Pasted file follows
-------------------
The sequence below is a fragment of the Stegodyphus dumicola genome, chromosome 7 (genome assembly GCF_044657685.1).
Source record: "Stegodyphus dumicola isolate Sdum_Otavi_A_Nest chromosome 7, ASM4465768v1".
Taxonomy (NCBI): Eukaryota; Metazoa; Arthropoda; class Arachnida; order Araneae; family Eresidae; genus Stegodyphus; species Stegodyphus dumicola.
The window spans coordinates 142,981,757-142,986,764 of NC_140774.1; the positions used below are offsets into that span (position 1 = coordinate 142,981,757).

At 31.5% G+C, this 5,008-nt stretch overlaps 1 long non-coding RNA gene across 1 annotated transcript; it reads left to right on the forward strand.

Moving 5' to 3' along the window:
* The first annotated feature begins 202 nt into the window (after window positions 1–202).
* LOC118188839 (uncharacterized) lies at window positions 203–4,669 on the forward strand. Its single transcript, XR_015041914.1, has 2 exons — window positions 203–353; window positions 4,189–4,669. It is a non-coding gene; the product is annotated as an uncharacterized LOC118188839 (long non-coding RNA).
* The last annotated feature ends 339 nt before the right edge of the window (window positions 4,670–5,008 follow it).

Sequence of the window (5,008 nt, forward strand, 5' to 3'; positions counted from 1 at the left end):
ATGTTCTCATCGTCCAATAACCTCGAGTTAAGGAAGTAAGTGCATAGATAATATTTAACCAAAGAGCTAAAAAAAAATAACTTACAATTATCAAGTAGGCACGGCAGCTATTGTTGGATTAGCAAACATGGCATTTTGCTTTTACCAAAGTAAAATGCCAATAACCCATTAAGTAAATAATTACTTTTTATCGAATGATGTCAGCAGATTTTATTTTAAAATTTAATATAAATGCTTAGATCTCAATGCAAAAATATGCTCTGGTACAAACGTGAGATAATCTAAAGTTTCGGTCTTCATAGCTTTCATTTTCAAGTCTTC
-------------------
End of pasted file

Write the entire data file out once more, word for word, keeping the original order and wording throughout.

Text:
The sequence below is a fragment of the Stegodyphus dumicola genome, chromosome 7 (genome assembly GCF_044657685.1).
Source record: "Stegodyphus dumicola isolate Sdum_Otavi_A_Nest chromosome 7, ASM4465768v1".
Taxonomy (NCBI): Eukaryota; Metazoa; Arthropoda; class Arachnida; order Araneae; family Eresidae; genus Stegodyphus; species Stegodyphus dumicola.
The window spans coordinates 142,981,757-142,986,764 of NC_140774.1; the positions used below are offsets into that span (position 1 = coordinate 142,981,757).

At 31.5% G+C, this 5,008-nt stretch overlaps 1 long non-coding RNA gene across 1 annotated transcript; it reads left to right on the forward strand.

Moving 5' to 3' along the window:
* The first annotated feature begins 202 nt into the window (after window positions 1–202).
* LOC118188839 (uncharacterized) lies at window positions 203–4,669 on the forward strand. Its single transcript, XR_015041914.1, has 2 exons — window positions 203–353; window positions 4,189–4,669. It is a non-coding gene; the product is annotated as an uncharacterized LOC118188839 (long non-coding RNA).
* The last annotated feature ends 339 nt before the right edge of the window (window positions 4,670–5,008 follow it).

Sequence of the window (5,008 nt, forward strand, 5' to 3'; positions counted from 1 at the left end):
ATGTTCTCATCGTCCAATAACCTCGAGTTAAGGAAGTAAGTGCATAGATAATATTTAACCAAAGAGCTAAAAAAAAATAACTTACAATTATCAAGTAGGCACGGCAGCTATTGTTGGATTAGCAAACATGGCATTTTGCTTTTACCAAAGTAAAATGCCAATAACCCATTAAGTAAATAATTACTTTTTATCGAATGATGTCAGCAGATTTTATTTTAAAATTTAATATAAATGCTTAGATCTCAATGCAAAAATATGCTCTGGTACAAACGTGAGATAATCTAAAGTTTCGGTCTTCATAGCTTTCATTTTCAAGTCTTC